Today’s Times story on Clara Hemphill is a cute and concise portrait of the challenges the city’s complicated high school admissions process pose to middle class parents. But a reader who is going through the process right now writes in with a complaint: Essentially, tell me something I don’t know.

We know the application process makes middle class parents’ hair turn gray, she writes. But the point of centralization was not to please middle class parents. It was to make the process of finding a high school fairer for all the city’s students. The real question the reader would like reporters to ask is, has the new structure done that?

She says there are signs of bumps — the sort that would make the system tough for a poor parent to navigate. She writes:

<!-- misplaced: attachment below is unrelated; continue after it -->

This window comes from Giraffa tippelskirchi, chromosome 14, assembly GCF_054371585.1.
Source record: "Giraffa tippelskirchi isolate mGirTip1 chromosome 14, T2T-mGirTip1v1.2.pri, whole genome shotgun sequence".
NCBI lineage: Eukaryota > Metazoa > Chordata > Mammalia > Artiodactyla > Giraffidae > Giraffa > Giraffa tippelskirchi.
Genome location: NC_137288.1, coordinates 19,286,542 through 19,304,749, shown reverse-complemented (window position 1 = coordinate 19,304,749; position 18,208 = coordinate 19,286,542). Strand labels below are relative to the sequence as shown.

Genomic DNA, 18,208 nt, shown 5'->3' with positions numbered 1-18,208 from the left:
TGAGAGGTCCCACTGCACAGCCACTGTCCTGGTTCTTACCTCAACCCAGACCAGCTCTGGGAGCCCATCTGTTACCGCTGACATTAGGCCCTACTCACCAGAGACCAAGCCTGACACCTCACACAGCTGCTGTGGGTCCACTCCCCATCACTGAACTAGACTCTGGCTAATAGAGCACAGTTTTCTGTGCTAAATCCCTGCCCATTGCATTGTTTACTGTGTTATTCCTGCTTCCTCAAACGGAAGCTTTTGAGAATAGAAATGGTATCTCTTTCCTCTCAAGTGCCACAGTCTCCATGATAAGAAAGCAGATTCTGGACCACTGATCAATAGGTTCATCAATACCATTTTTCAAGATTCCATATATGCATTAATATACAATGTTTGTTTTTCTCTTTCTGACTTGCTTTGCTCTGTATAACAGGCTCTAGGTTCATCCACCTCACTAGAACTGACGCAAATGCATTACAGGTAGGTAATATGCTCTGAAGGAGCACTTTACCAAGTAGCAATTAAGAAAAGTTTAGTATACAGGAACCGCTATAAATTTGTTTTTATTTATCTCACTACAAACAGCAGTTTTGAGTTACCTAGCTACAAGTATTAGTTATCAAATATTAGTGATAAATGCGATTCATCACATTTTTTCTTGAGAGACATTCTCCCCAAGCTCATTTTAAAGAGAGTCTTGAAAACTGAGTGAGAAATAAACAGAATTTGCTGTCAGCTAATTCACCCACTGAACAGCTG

Plus, the real story that is not getting out there is how little time the high schools have to handle the high school admissions process and the kids they already have.
Some schools simply don’t have time to read all the essays and tests and conduct the interviews. One school I called to find out if my son would get an get an interview said: “We didn’t have time to grade the third round of tests, we are really behind, so we don’t know what is going to happen.’’